When Milan Lucic signed a seven-year, $42 million contract to join the Edmonton Oilers in 2016, most assumed rumours of him ending up in a Vancouver Canucks uniform one day were finally gone forever.
Well, maybe not.
The Canucks were very interested in signing Lucic when he became an unrestricted free agent three years ago, and reportedly met with the East Vancouver native. Lucic, understandably, chose to sign in Edmonton and play with Connor McDavid rather than hitch his wagon to a Canucks team that was destined to be one of the worst in the NHL for the past three years.
GM Jim Benning eventually settled for another one of his former Boston Bruins players, in Loui Eriksson, who signed a six-year, $36 million contract with Vancouver the same day Lucic signed with the Oilers.
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Canucks fans know how the Eriksson experience has gone, but it has also gone off the rails for Lucic in Edmonton since a respectable 23-goal, 50-point campaign in 2016-17.
Lucic scored just 10 goals and 34 points in 2017-18, and his production dipped to just six goals and 20 points last season.
So despite having four years left on his contract, which carries no-movement clause, Lucic can envision playing for another team one day. Quite frankly, that’s a situation the Oilers probably dream about too.
But more specifically, Lucic can see himself playing for his hometown team.
“It’s definitely something I wouldn’t rule out. It’s obviously something that could still happen,” Lucic told Sportsnet 650’s morning show on Wednesday. “Things haven’t gone that well for me here with the Oilers, especially the last year and a half. New GM, new coach, which haven’t even been named yet, coming in. So you don’t know what their plan is moving forward. It’s definitely something that potentially could happen.”
A Lucic homecoming would be controversial not just because of his over-inflated contract, slow foot-speed, and declining offensive numbers. The 2011 Stanley Cup Final left deep scars for fans in Vancouver, and Lucic was one of the main villains on a Bruins team that truly despised the Canucks.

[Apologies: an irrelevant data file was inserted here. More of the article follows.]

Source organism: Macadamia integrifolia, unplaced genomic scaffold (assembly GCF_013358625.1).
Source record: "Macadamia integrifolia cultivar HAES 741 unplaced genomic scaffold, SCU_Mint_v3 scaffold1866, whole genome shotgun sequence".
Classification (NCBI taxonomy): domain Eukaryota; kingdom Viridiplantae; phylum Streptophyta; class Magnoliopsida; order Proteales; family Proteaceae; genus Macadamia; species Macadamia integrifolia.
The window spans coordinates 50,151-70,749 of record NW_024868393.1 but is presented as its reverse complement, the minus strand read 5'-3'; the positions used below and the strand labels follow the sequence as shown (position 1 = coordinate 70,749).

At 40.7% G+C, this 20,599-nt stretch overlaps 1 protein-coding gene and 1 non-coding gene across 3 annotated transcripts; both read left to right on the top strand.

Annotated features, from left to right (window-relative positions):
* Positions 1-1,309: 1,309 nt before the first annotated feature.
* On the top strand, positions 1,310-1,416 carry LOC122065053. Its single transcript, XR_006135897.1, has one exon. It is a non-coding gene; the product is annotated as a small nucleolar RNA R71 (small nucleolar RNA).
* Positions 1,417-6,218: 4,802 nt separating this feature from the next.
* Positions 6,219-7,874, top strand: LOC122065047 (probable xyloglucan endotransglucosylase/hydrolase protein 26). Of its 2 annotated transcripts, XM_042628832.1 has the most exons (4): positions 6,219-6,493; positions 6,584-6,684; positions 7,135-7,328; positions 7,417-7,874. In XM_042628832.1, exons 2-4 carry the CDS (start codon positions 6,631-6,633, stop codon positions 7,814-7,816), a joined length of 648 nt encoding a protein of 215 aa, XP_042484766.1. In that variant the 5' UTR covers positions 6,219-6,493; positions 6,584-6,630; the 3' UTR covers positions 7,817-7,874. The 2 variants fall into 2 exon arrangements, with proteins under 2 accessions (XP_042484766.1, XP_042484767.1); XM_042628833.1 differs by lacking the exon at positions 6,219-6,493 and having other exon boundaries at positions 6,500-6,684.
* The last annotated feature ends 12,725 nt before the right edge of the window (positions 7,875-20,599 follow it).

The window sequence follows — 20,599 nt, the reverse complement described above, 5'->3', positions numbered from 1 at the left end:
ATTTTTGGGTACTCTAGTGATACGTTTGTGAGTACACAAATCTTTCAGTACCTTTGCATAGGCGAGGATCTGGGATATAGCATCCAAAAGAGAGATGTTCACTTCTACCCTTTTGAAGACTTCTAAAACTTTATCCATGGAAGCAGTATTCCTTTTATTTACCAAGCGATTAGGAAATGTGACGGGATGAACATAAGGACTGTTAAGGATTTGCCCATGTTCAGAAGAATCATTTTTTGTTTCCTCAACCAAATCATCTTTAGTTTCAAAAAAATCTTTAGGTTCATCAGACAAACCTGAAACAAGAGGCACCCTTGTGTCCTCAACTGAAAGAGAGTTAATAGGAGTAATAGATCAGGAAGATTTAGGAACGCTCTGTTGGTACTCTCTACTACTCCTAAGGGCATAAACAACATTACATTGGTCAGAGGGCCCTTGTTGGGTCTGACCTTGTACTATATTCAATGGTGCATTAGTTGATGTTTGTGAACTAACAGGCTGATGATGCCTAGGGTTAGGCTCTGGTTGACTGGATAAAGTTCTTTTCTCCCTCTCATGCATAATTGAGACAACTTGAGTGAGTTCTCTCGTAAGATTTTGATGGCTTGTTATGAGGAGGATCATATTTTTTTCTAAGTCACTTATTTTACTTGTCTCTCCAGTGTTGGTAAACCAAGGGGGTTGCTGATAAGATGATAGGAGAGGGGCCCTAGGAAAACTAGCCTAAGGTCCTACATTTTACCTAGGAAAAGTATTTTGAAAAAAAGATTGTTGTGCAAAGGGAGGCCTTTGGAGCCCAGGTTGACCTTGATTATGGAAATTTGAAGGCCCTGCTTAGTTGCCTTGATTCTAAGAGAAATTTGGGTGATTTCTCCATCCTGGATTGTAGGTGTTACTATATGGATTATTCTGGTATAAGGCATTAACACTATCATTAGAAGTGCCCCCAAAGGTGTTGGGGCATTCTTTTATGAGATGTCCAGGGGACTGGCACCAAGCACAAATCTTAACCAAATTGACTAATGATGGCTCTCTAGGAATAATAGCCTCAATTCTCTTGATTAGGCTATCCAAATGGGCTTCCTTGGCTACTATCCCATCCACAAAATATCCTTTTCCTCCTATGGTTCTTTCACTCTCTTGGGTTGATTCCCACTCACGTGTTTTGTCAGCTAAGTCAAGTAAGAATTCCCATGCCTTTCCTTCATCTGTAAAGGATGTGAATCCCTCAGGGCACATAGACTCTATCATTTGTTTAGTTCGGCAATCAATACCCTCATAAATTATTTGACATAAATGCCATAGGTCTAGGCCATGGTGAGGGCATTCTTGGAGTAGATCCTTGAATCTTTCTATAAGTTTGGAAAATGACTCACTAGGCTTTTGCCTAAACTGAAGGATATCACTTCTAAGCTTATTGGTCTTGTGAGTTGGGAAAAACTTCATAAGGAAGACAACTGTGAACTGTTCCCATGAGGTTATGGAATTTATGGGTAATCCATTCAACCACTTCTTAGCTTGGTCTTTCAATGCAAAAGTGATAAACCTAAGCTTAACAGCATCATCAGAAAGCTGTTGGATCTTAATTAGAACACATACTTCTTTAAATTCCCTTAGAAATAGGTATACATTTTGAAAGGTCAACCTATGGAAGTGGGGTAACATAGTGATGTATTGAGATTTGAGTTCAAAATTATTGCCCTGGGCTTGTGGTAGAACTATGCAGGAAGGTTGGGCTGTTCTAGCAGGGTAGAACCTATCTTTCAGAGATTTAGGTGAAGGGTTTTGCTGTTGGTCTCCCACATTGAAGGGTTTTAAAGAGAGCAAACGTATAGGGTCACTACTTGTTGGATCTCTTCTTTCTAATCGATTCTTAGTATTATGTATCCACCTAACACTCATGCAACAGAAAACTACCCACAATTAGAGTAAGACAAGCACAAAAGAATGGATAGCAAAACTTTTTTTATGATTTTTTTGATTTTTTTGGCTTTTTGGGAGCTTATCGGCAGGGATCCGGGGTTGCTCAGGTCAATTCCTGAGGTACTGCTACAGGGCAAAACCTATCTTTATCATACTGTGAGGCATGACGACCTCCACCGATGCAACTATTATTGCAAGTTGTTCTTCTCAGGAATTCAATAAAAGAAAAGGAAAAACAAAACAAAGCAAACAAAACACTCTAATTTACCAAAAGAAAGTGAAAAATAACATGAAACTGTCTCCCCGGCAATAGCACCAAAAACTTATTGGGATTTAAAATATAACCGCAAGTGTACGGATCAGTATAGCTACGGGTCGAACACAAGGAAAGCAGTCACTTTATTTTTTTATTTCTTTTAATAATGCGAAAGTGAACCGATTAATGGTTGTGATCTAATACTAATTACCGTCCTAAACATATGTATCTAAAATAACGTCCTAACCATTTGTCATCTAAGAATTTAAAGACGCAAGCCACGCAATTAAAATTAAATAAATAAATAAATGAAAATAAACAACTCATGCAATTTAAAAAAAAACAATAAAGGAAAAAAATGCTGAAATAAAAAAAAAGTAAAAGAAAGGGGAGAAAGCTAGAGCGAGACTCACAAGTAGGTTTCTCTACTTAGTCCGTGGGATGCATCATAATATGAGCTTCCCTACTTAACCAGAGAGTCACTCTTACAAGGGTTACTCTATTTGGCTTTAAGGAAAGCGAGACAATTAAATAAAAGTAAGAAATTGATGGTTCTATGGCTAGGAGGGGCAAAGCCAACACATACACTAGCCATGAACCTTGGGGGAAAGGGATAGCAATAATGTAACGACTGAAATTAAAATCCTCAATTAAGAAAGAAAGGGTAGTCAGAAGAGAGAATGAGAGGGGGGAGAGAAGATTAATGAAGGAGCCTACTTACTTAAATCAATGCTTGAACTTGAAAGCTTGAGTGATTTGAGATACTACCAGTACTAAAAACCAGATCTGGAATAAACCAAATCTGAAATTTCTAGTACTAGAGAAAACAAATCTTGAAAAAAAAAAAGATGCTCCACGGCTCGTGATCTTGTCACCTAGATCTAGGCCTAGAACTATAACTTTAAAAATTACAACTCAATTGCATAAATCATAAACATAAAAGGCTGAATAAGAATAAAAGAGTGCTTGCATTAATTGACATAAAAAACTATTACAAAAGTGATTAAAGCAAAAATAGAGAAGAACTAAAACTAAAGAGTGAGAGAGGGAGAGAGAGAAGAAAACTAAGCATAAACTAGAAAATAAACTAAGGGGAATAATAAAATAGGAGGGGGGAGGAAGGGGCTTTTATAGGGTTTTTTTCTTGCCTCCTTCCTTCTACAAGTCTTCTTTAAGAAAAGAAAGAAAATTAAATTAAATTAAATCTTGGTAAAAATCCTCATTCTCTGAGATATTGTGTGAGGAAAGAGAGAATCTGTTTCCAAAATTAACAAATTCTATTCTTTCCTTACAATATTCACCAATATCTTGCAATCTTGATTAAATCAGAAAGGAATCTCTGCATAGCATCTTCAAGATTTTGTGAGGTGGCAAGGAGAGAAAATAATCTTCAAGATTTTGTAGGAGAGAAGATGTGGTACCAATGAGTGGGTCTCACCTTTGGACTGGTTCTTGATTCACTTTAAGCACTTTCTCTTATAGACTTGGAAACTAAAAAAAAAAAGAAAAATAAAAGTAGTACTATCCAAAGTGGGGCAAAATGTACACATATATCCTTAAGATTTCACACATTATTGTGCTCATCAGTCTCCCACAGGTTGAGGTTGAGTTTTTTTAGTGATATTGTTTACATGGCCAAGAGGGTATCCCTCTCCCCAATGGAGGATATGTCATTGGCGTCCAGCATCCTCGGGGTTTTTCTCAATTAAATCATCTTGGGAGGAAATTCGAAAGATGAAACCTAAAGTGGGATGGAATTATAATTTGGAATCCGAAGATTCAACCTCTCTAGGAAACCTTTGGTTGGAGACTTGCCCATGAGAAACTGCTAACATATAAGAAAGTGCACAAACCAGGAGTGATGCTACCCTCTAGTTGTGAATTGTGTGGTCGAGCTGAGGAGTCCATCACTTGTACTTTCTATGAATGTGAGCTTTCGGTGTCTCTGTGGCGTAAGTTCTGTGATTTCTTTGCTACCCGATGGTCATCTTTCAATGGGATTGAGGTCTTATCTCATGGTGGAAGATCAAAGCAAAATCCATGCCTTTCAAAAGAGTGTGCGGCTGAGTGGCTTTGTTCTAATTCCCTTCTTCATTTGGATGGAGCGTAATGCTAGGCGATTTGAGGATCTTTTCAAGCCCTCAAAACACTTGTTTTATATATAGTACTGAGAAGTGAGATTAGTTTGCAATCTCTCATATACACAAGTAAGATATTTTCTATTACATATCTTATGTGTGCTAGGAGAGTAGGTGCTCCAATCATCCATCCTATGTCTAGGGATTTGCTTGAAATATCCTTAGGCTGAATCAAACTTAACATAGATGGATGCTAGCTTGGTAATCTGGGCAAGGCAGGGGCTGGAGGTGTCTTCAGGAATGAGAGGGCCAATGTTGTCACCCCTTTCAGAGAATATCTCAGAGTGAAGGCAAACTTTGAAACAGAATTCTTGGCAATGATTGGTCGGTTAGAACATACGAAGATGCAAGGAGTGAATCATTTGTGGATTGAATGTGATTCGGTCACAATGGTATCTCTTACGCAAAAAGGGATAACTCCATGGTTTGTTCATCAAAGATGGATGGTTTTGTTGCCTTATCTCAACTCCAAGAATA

And the feeling was mutual.
The hate went beyond the hockey rink though, as Lucic was the victim of some truly despicable acts by locals.
Lucic’s family church was vandalized and his grandparents were harassed by Canucks fans during the 2011 Stanley Cup Final. He was also assaulted outside a downtown nightclub on a trip back to Vancouver in 2013.
“I have no reason left to try and defend my city, and the people of my city,” Lucic said after the 2013 incident. “I’m done trying to defend the city I’m from. I’m disgusted and outraged that it had to come to that. Other than being at Rogers Arena, no one will ever see me in downtown Vancouver ever again.”
It appears enough time has now passed to heal those wounds.
“Whatever has happened from 2011 and all that type of stuff, I think, for me especially it’s all water under the bridge as far as the tension after all that,” said during his Sportsnet 650 radio interview. “[Vancouver] is still a place I love to come home to. It’s still a place I love to go visit.”
Not only does Lucic clearly still have love for Vancouver, he also shared some admiration for the current regime in charge of the Canucks – heaping more praise on a rival team than you normally hear from an NHL player.
“I think the Canucks right now are a very exciting team. I love what Jim [Benning] has done as far as building the team within through the draft and developing players, he’s done a great job of that. I think Travis [Green] has done a real good job as well from the coaching standpoint. It’s an exciting team, it’s a growing team, and you never know what the future has in store for you.”
Given his contract and recent production, Lucic is a liability to the Oilers – not an asset. A move to Vancouver would require a combination of Edmonton giving up a draft picks or young players, retaining salary, or taking back an undesirable contract.
An Eriksson-for-Lucic swap has been suggested by armchair GMs for the past two seasons – which would be a problem-for-problem trade of players making the same $6 million average annual salary.
Eriksson outscored his Oilers counterpart last season and has one year less remaining on his contract, though Lucic provides a toughness element that would be intriguing. Though his offence has dried up, Lucic has proven to still be competent by possession metrics, ranking first among Oilers regulars in Corsi-for percentage (50.72 CF%). Lucic, who turns 31 next month, is also three years younger than Eriksson.
We don’t know if Benning has soured completely on Lucic since he tried to sign him to a long term deal three years ago. But judging by Lucic’s interview, it seems clear that he would waive his no-movement clause to facilitate a trade to the Canucks if it ever came to that.
“I remember doing an interview back in ’07 before the [Memorial] Cup and I said it would always be a dream of mine to someday play for the Canucks, and you still have that kid inside of you, you still have that dream of playing for your hometown team.
“And like I said, you never know what the future has in store.”